In the foregoing specification, embodiments of the invention have been described with reference to specific exemplary embodiments thereof. It will be evident that various modifications may be made thereto without departing from the broader spirit and scope of the invention as set forth in the following claims. The specification and drawings are, accordingly, to be regarded in an illustrative sense rather than a restrictive sense.

Referenced by
Citing PatentFiling datePublication dateApplicantTitle
US7649892 *Aug 30, 2006Jan 19, 2010Hewlett-Packard Development Company, L.P.Method and system of network communication receive load balancing
US7756012May 18, 2007Jul 13, 2010Nvidia CorporationIntelligent failover in a load-balanced network environment
US7756140 *Nov 21, 2006Jul 13, 2010Fujitsu LimitedRelay device, path control method, and path control program
US7760619May 18, 2007Jul 20, 2010Nvidia CorporationIntelligent failover in a load-balanced networking environment
US7792018 *May 18, 2007Sep 7, 2010Nvidia CorporationIntelligent load balancing and failover of network traffic
US7813286Aug 30, 2006Oct 12, 2010Hewlett-Packard Development Company, L.P.Method and system of distributing multicast group join request in computer systems operating with teamed communication ports
US7958184Mar 4, 2008Jun 7, 2011International Business Machines CorporationNetwork virtualization in a multi-node system with multiple networks
US7995465May 18, 2007Aug 9, 2011Nvidia CorporationIntelligent load balancing and failover of network traffic
US8019837 *Jan 14, 2009Sep 13, 2011International Business Machines CorporationProviding network identity for virtual machines
US8077720 *Feb 27, 2007Dec 13, 2011Alcatel-Lucent Usa Inc.Methods and devices for generating and forwarding translated MAC addresses
US8108454Dec 17, 2008Jan 31, 2012Brocade Communications Systems, Inc.Address assignment in Fibre Channel over Ethernet environments
US8134928Dec 15, 2005Mar 13, 2012Nvidia CorporationTechnique for identifying a failed network interface card within a team of network interface cards
US8194606 *Feb 16, 2007Jun 5, 2012Samsung Electronics Co., Ltd.Method for scanning access points during station's handoff procedure in wireless communication system and station performing the method, and network interface supporting the method and wireless communication system enabling the method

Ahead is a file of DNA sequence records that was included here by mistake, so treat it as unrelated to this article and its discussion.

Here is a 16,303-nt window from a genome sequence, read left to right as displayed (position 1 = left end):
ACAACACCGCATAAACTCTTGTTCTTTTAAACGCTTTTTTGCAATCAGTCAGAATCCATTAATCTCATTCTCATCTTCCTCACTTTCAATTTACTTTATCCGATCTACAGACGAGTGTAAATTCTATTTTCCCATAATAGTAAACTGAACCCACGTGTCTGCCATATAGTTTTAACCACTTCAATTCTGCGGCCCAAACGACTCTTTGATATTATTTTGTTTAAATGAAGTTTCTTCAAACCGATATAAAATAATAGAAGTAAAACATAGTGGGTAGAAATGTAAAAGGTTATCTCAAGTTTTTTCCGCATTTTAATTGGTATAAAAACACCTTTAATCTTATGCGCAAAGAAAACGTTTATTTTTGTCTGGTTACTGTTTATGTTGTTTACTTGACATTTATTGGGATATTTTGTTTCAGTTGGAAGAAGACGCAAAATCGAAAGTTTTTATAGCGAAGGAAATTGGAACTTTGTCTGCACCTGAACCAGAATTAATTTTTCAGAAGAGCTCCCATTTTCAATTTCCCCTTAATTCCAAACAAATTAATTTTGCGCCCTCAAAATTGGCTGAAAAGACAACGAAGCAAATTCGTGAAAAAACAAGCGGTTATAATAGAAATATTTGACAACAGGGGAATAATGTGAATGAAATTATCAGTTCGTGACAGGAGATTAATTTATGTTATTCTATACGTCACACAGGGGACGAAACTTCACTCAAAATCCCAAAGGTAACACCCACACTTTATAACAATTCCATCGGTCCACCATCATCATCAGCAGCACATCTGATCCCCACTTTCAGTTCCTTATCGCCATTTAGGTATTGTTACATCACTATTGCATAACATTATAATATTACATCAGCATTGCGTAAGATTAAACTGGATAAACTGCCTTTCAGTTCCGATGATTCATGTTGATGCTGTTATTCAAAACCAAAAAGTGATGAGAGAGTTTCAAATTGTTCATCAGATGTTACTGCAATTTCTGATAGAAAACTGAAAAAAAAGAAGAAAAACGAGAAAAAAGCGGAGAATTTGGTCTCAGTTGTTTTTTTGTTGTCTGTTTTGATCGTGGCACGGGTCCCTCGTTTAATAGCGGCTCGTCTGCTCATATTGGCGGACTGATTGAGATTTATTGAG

US8223771 *Jan 9, 2007Jul 17, 2012Adaptix, Inc.Systems and methods for transporting data across an air interface using reduced address headers
US8284782 *Nov 15, 2005Oct 9, 2012Nvidia CorporationSystem and method for avoiding ARP cache pollution
US8284783 *Dec 9, 2005Oct 9, 2012Nvidia CorporationSystem and method for avoiding neighbor cache pollution
US8300647May 18, 2007Oct 30, 2012Nvidia CorporationIntelligent load balancing and failover of network traffic
US8340103 *May 29, 2007Dec 25, 2012Ca, Inc.System and method for creating a secure tunnel for communications over a network
US8401024 *Nov 18, 2008Mar 19, 2013Telefonaktiebolaget Lm Ericsson (Publ)Ethernet address management system
US8432788May 18, 2007Apr 30, 2013Nvidia CorporationIntelligent failback in a load-balanced networking environment
US8583780Nov 17, 2008Nov 12, 2013Brocade Communications Systems, Inc.Discovery of duplicate address in a network by reviewing discovery frames received at a port
US8681797Jul 10, 2012Mar 25, 2014Adaptix, Inc.Systems and methods for transporting data across an air interface using reduced address headers
US20080137567 *Jan 9, 2007Jun 12, 2008Adaptix, Inc.Systems and methods for transporting data across an air interface using reduced address headers
US20080186965 *Apr 7, 2008Aug 7, 2008Huawei Technologies Co., Ltd.Method and system for forwarding data in layer-2 network
US20090190598 *Nov 18, 2008Jul 30, 2009Peter Skov ChristensenEthernet address management system
US20110153793 *May 29, 2007Jun 23, 2011Computer Associates Think, Inc.System and method for creating a secure tunnel for communications over a network
US20130003735 *Jun 28, 2011Jan 3, 2013Chao H JonathanDynamically provisioning middleboxes
US20130254359 *Mar 23, 2012Sep 26, 2013Cisco Technology, Inc.Address resolution suppression for data center interconnect
US20130308641 *May 18, 2012Nov 21, 2013Jason AckleyTranslating Media Access Control (MAC) Addresses In A Network Hierarchy
WO2009109478A1 *Feb 24, 2009Sep 11, 2009International Business Machines CorporationVirtual-to-physical network mapping in a parallel computing system with multiple networks
Classifications
U.S. Classification370/395.54
International ClassificationH04L12/56
Cooperative ClassificationH04L12/4625, H04L45/24, H04L12/4641, H04L45/12, H04L45/26, H04L45/32
European ClassificationH04L45/12, H04L45/24, H04L45/26, H04L45/32, H04L12/46B7B, H04L12/46V
Legal Events
DateCodeEventDescription
Jan 24, 2008ASAssignment
Owner name: INVESTMENT PARTNERSHIP TNP ON THE ROAD, JAPAN
Free format text: ASSIGNMENT OF ASSIGNORS INTEREST;ASSIGNOR:REDEYE NETWORKS, INC.;REEL/FRAME:020411/0295
Effective date: 20071205
Oct 10, 2006ASAssignment
Owner name: REDEYE NETWORKS, INC., CALIFORNIA
Free format text: ASSIGNMENT OF ASSIGNORS INTEREST;ASSIGNOR:MAHAMUNI, ATUL B.;REEL/FRAME:018386/0964
Effective date: 20060926